Lawrence Livermore National Laboratory (LLNL; Livermore, CA) has the highest-peak-power laser-diode arrays in the world, which in total produce a peak power of 3.2 MW. The diode arrays, which were developed and fabricated by Lasertel (Tucson, AZ), will act as the primary pump source for the High-Repetition-Rate Advanced Petawatt Laser System (HAPLS), currently under construction at LLNL.
An 800 kW laser-diode array developed and made at Lasertel is one of four such arrays that will pump the final power amplifier of the High-Repetition-Rate Advanced Petawatt Laser System (HAPLS) to be installed at the Extreme Light Infrastructure (ELI) Beamlines facility currently under construction in the Czech Republic. (Courtesy of Lasertel)
CAD rendering of the High-Repetition-Rate Advanced Petawatt Laser System (HAPLS)
HAPLS is designed to be capable of generating peak powers greater than one petawatt (1 quadrillion watts, or 10^15) at a repetition rate of 10 Hertz, with each pulse lasting 30 femtoseconds (30 quadrillionths of a second). This very high repetition rate will be a major advancement over current petawatt system technologies, which rely on flashlamps as the primary pump source and can fire a maximum of once per second. In HAPLS, the diode arrays fire 10 times per second, delivering kilojoule laser pulses to the final power amplifier. The HAPLS is being built and commissioned at LLNL and then installed and integrated into the ELI Beamlines facility starting in 2017.
The high repetition rate is possible because, unlike existing petawatt lasers, which are flashlamp-pumped, HAPLS is pumped by diode arrays capable of delivering kilojoule pulses at high repetition rates to the final power amplifier.
Each laser-diode array supplied by Lasertel supplied contains multiple 888 nm laser-diode bars mounted on water-cooled stacks (see figure). The array operates at a brightness of 10 kW/cm2, which Lasertel notes is a world record, at a repetition frequency of 10 Hz. Each array operates at a total peak power of 800 kW, with four such arrays combined and used as the primary pump sources for the HAPLS laser. More than 500,000 combined laser diode emitters combine to produce the total diode optical input power of 3.2 MW.
“The laser-diode arrays were custom-designed to LLNL requirements,” says Robert Walker, Lasertel’s director of sales and marketing. “The primary parameter that drove the need to customize is the peak power density of the array. LLNL’s laser requires an 800 kW laser-diode array with an emission area of less than 95 cm2. This ultimately translates to a requirement for 500 W peak-power bars in an array of 1600 bars with a bar-to-bar spacing of less than 350 μm. 500 W peak-power bars had been previously demonstrated on a single-bar level, but never in a multibar array. The team at Lasertel developed an entirely new custom laser design that moved the technology from a single-bar demonstration to a 1600-bar array with a peak power of 800 kW at close to 60% electrical-to-optical efficiency in a period of less than 12 months.”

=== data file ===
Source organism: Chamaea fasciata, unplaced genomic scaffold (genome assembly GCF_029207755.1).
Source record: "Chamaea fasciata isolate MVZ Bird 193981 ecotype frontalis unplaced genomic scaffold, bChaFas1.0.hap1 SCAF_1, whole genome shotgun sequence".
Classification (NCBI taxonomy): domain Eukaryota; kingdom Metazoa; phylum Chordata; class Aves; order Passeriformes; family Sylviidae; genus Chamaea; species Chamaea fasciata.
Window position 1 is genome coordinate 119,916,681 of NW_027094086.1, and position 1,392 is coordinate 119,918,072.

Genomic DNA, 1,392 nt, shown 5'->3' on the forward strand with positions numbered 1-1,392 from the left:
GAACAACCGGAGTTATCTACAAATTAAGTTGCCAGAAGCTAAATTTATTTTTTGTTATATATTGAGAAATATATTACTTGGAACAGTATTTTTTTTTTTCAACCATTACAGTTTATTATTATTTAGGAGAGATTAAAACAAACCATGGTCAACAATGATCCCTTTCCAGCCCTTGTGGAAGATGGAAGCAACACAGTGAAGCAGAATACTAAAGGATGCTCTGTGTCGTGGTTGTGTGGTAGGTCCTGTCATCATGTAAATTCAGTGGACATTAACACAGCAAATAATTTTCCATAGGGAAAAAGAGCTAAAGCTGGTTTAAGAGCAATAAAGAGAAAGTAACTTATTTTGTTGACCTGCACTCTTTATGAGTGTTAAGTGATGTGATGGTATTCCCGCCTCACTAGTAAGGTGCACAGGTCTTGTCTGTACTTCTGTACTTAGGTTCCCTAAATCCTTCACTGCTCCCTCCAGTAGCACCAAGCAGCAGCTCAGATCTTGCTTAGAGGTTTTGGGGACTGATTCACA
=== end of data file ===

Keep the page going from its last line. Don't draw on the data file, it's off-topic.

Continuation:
Walker adds that the array assembly includes a bulk optical element that serves as a protective window and several monolithic multibar fast-axis collimation optics.
Pulser power system
The power system, which was developed at LLNL, creates extremely high-current, precisely shaped electrical pulses to drive the diode arrays; each power supply is capable of driving 40,000 A. LLNL holds a patent on this technology.
The power-conditioning system is modular, with a dedicated current driver for each diode stack (one “channel”), explains Walker. “Any channel can be populated (or not) to optimize price/power,” he notes. “Channel waveforms can be individually adjusted to optimize array uniformity. Each driver can deliver over a kiloamp at 100 V compliance, and drivers have been operated up to 20 Hz with the Lasertel arrays and 120 Hz on other systems. It provides 5 μs rise/fall times over 4 m cables.
To drive the diode arrays, LLNL needed to develop a completely new type of pulsed-power system, which supplies the arrays with electrical power by drawing energy from the grid and converting it to extremely high-current, precisely-shaped electrical pulses.Photos by Damien Jemison.
SOURCE – Laserfocus world, Lawrence Livermore National Laboratory